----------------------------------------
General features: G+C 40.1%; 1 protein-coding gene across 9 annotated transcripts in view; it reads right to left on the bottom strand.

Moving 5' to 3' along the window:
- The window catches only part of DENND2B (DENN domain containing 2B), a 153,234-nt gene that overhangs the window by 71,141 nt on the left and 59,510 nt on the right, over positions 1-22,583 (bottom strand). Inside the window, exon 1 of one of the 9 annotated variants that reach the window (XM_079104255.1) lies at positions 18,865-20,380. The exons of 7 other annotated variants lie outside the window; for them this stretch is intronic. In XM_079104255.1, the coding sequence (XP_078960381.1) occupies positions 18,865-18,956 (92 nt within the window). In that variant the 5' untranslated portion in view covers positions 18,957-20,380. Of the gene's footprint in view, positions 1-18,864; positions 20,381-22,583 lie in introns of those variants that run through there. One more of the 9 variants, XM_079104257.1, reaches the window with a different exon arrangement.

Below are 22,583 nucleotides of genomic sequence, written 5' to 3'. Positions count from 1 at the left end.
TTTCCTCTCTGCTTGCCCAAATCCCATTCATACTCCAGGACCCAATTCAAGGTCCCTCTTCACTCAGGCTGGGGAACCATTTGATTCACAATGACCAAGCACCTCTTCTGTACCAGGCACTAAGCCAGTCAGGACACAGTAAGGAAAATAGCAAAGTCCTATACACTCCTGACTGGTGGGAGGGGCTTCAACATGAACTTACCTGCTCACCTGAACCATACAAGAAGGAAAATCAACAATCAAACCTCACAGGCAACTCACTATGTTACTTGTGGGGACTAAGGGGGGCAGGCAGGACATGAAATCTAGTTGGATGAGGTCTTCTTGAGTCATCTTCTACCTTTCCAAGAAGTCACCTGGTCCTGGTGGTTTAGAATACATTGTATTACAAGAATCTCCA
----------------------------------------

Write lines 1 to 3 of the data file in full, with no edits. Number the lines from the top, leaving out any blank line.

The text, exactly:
General features: G+C 40.1%; 1 protein-coding gene across 9 annotated transcripts in view; it reads right to left on the bottom strand.

Moving 5' to 3' along the window:
- The window catches only part of DENND2B (DENN domain containing 2B), a 153,234-nt gene that overhangs the window by 71,141 nt on the left and 59,510 nt on the right, over positions 1-22,583 (bottom strand). Inside the window, exon 1 of one of the 9 annotated variants that reach the window (XM_079104255.1) lies at positions 18,865-20,380. The exons of 7 other annotated variants lie outside the window; for them this stretch is intronic. In XM_079104255.1, the coding sequence (XP_078960381.1) occupies positions 18,865-18,956 (92 nt within the window). In that variant the 5' untranslated portion in view covers positions 18,957-20,380. Of the gene's footprint in view, positions 1-18,864; positions 20,381-22,583 lie in introns of those variants that run through there. One more of the 9 variants, XM_079104257.1, reaches the window with a different exon arrangement.